ST MARGARETS CHURCH AND ORIGINAL VICARAGE SOHE 2008
Statement of Significance
Last updated on - June 17, 1999
Located on a rectangular site running between Pitt and John Streets, Eltham, St Margaret's Church is located centrally on the Pitt street frontage. The original vicarage is to the rear of the church, off axis to the west.
The church is rectangular in plan; intended to be extended towards the John Street end of the site. Constructed in the Gothic Revival tradition, this early polychrome brick structure has a central turret with bell housing, the patterned brick headers arranged in geometric patterns. It is an early and restrained example of patterned brick work in this state. The rear wall was intended to be temporary. A major feature of the design is the large buttresses with long, steeply graded upper faces.
The interior is austere with the major architectural feature being the exposed king post trusses with gothic arches formed by the open arched bracing of the trusses. The walls are plastered with the only surface modelling being the corbels supporting the roof trusses and the unmoulded window and door reveals there are a number of stained glass windows of various dates. The overall design is well proportioned with the surface brick patterns relieving an otherwise austere design.
The original vicarage is a simple four roomed dwelling with twin parallel gables. There are projecting brick quoins at each corner with manganese brick headers emphasising the corner of each quoin. There is a simple entrance porch constructed of lattice with arched entrance. The roof is corrugated galvanised iron, whilst that on the church is slate.
The two other buildings on the site are a hall attached to the rear of the church via a colonnaded breezeway and a new vicarage across the John Street rear frontage to the site.
The land on which the buildings stand was donated by Henry Dendy. Dendy arrived in Melbourne in 1841 after purchasing in England eight square miles at Brighton under the system of "special surveys". After this land passed out of his hands, Dendy moved about Victoria, visited England, then returned to settle in Eltham where he purchased a flour mill.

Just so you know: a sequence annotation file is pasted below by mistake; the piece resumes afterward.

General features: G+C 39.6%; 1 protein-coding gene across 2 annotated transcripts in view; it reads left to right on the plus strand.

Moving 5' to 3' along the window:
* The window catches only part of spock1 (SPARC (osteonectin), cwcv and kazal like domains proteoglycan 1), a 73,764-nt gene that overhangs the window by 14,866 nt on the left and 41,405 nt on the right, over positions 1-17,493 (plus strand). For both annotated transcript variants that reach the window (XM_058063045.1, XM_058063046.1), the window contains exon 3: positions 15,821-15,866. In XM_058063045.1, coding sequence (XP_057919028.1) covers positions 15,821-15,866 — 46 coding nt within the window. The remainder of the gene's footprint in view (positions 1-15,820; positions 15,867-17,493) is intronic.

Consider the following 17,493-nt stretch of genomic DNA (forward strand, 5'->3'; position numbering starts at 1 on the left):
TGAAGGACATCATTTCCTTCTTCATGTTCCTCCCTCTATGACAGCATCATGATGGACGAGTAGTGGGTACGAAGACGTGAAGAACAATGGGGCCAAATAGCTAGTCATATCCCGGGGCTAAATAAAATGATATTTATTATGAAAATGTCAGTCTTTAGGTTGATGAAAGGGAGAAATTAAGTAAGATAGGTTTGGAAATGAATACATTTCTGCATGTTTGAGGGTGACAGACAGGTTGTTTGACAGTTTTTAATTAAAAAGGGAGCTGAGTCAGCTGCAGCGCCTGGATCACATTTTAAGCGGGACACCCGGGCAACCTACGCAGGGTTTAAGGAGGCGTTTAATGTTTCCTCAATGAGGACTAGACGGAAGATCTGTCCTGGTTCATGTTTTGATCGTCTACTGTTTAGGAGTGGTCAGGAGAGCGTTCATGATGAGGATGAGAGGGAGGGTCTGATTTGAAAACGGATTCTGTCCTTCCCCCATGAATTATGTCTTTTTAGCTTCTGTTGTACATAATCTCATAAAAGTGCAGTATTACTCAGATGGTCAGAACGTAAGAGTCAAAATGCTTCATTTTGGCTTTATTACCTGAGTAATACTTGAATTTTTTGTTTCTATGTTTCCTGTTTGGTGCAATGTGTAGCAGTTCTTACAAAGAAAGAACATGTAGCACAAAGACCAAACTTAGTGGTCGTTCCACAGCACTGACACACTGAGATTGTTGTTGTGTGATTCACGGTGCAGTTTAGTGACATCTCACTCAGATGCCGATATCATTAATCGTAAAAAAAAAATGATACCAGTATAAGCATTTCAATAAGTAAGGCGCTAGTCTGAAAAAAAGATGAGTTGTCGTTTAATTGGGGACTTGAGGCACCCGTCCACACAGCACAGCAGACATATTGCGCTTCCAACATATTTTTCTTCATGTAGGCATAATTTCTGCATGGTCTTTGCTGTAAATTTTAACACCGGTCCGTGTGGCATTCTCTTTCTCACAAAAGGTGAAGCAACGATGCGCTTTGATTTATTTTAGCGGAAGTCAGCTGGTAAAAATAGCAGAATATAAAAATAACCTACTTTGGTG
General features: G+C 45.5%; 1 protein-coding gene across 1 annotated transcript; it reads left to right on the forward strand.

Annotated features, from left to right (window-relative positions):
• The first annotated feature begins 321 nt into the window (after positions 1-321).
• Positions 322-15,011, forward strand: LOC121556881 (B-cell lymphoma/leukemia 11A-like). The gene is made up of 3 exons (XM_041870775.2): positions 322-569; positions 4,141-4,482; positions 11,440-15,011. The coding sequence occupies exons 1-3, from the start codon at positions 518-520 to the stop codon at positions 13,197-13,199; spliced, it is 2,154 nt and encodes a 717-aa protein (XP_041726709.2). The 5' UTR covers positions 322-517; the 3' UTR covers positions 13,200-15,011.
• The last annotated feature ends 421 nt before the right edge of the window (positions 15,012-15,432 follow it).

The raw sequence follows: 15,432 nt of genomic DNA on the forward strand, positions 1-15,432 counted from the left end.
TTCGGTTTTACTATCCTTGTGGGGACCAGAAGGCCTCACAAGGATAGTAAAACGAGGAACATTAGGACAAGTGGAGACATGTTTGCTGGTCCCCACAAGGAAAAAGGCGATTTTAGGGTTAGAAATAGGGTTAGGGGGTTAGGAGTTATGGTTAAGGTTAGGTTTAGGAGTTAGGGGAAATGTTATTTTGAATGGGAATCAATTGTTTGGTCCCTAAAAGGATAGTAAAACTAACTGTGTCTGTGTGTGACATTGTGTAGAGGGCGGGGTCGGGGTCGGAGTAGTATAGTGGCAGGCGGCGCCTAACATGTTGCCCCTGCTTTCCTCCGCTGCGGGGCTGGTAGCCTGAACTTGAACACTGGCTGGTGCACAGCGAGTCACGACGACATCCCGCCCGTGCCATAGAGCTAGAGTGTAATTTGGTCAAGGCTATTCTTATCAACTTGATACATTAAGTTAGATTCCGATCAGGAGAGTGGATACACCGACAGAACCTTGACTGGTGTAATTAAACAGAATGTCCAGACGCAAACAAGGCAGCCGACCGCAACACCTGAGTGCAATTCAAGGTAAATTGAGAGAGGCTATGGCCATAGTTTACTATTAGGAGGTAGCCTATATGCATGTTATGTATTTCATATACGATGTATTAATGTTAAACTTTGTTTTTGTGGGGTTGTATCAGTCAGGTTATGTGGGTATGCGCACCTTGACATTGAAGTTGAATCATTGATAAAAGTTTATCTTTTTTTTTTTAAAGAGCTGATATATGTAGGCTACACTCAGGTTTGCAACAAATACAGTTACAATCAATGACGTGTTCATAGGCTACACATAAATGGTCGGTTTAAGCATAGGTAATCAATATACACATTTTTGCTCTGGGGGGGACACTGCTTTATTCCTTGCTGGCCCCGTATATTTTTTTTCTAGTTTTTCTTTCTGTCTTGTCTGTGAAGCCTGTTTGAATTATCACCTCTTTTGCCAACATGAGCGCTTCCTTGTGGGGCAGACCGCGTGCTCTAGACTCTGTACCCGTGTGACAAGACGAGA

Dendy chaired the meeting held in 1860 “for the purpose of devising such means as may be expedient for the establishment of a Church of England in the township of Eltham”. He became chairman and treasurer of the church committee. Unlike the establishment of many early churches in Victoria where a vicar was appointed to a parish and later a permanent church was constructed, the population at Eltham initiated action to build a church.
The nearest church at that time was at Heidelberg and the Eltham settlement was part of the parish of St Johns Heidelberg. Isolation and the tedious, time consuming journey between Heidelberg and Eltham resulted in the Eltham community taking its own action.
The first vicar of St Margaret's was the Reverend Robert Mackie who held office from 1864-1866.
St Margaret's Church and Former Vicarage, Pitt Street, Eltham are important within the meaning of the historic buildings act as an early example of polychrome brick work by the respected architect Nathaniel Billings, for the historic associations between the church and the early settlement of the Shire of Eltham and the connection of the building with Henry Dendy, founder of Brighton.